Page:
The introduction of the QOF in 2004 may have had the unintended negative consequence of worsening care and increasing hospital admissions for children, a study has found.
Research in the Annals of Family Medicine assessed the impact of the 2004 contract and identified an 8% increase in short-stay admissions among children with primary-care sensitive chronic conditions immediately after the contract’s introduction.
With fewer than 3% of QOF targets aimed at improving care for children the study notes it is ‘particularly concerning’ that ‘admission rates among children with chronic conditions… are now surpassing other causes of admission in older children’.
Between April 2000 and March 2013, there were 7.8 million unplanned hospital admissions for children younger than 15, with 4.1 million of these short-stay admissions for potentially avoidable infections and chronic conditions.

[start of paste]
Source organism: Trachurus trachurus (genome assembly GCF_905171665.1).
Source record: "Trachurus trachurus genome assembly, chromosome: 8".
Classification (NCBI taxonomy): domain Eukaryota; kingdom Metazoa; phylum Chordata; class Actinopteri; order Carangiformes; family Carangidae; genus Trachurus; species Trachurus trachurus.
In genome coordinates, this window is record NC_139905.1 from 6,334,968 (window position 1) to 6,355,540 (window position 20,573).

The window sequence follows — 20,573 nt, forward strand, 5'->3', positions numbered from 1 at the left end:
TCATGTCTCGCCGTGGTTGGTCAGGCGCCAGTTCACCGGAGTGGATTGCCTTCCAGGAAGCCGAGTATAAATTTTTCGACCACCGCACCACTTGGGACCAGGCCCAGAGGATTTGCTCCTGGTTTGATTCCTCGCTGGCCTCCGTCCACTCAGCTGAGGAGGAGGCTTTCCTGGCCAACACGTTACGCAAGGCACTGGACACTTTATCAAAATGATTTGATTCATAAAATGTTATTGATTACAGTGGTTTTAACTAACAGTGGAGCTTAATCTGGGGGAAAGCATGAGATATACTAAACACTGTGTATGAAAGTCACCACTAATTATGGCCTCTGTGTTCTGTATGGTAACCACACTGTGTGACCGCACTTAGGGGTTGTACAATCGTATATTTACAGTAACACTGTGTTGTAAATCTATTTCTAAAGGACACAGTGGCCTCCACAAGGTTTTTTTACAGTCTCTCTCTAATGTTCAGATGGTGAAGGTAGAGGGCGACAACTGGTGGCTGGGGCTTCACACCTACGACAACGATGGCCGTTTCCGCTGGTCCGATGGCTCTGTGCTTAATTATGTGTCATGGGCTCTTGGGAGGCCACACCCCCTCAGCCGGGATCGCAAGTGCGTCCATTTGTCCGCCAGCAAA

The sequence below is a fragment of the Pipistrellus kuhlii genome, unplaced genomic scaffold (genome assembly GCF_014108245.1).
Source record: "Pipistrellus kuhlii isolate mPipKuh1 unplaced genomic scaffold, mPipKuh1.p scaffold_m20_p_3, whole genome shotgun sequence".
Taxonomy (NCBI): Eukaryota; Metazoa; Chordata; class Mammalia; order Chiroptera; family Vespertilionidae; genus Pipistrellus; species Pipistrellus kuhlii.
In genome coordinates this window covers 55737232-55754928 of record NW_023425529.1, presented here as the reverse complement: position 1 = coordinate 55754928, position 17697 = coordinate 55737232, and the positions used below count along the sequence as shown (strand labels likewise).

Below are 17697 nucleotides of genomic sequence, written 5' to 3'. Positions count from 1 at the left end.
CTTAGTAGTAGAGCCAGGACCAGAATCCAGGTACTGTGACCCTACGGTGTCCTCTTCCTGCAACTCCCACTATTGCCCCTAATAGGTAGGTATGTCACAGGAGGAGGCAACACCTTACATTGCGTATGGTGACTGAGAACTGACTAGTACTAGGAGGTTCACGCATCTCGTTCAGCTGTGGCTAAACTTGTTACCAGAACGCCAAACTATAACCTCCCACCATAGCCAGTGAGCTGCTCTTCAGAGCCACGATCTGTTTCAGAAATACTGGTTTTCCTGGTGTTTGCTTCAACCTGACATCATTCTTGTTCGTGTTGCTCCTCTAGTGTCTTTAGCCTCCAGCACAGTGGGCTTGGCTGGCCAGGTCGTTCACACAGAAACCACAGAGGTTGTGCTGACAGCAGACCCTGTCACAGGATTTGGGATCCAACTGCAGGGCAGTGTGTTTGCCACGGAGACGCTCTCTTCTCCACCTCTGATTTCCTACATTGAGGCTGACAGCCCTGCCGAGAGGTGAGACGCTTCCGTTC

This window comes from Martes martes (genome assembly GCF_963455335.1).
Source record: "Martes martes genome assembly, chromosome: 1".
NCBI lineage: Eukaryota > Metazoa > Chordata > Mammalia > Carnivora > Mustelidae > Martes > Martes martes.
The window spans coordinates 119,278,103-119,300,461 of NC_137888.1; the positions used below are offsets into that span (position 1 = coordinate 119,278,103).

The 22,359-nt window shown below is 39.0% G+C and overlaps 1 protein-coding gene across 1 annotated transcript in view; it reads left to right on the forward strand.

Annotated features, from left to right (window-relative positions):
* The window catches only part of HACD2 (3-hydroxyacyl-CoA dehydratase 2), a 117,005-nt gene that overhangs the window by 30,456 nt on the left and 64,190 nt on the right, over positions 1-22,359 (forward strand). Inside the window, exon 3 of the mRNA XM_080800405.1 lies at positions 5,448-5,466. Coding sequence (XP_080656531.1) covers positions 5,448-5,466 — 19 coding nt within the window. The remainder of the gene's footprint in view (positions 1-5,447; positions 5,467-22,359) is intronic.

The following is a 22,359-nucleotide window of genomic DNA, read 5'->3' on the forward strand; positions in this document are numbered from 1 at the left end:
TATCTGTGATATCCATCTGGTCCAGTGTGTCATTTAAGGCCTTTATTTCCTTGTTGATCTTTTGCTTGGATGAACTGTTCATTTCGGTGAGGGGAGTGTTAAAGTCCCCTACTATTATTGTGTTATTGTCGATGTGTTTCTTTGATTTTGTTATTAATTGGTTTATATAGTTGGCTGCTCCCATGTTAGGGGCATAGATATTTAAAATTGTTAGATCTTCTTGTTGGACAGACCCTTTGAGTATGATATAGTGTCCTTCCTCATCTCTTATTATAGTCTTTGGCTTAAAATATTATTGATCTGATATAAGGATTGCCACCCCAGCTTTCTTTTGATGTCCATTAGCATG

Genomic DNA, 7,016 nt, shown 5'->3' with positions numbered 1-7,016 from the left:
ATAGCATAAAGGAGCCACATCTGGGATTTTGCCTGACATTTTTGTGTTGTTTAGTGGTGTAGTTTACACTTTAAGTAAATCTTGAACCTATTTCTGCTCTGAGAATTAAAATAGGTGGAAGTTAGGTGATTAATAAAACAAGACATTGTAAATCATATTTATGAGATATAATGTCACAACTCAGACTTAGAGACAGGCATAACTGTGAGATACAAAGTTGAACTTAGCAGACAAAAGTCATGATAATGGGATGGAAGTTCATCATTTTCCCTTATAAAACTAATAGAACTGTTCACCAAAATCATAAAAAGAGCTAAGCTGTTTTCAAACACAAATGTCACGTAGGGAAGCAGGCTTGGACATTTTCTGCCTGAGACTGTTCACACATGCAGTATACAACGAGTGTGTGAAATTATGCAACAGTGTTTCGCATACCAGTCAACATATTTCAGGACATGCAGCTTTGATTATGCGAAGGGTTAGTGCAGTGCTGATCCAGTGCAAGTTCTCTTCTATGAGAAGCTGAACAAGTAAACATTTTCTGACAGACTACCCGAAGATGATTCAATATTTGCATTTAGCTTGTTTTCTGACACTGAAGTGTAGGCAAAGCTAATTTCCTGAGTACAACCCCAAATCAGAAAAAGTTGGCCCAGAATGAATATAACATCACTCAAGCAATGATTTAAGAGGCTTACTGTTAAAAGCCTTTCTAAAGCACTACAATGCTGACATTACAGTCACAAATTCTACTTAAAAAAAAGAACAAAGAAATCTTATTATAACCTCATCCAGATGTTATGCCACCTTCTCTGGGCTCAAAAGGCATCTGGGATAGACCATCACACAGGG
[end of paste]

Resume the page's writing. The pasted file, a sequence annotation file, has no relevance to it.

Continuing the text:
The reforms in April 2004 saw an 8% increase in short-stay admissions for chronic conditions, in addition to the 3% annually increasing trend, and equivalent to roughly 8,500 additional admissions.
The study notes there was an accompanying decrease in admissions referred by a GP after the changes came in to force, with more children being admitted by hospitals instead.
Though the study did not test a causative link, the 11% increase in children with long-term conditions admitted after the 2004 contract imposition leads the authors to suggest: ‘This development may indicate an adverse impact of financial incentive schemes focusing on chronic conditions.’
Ann Fam Med 2015; available online 11 May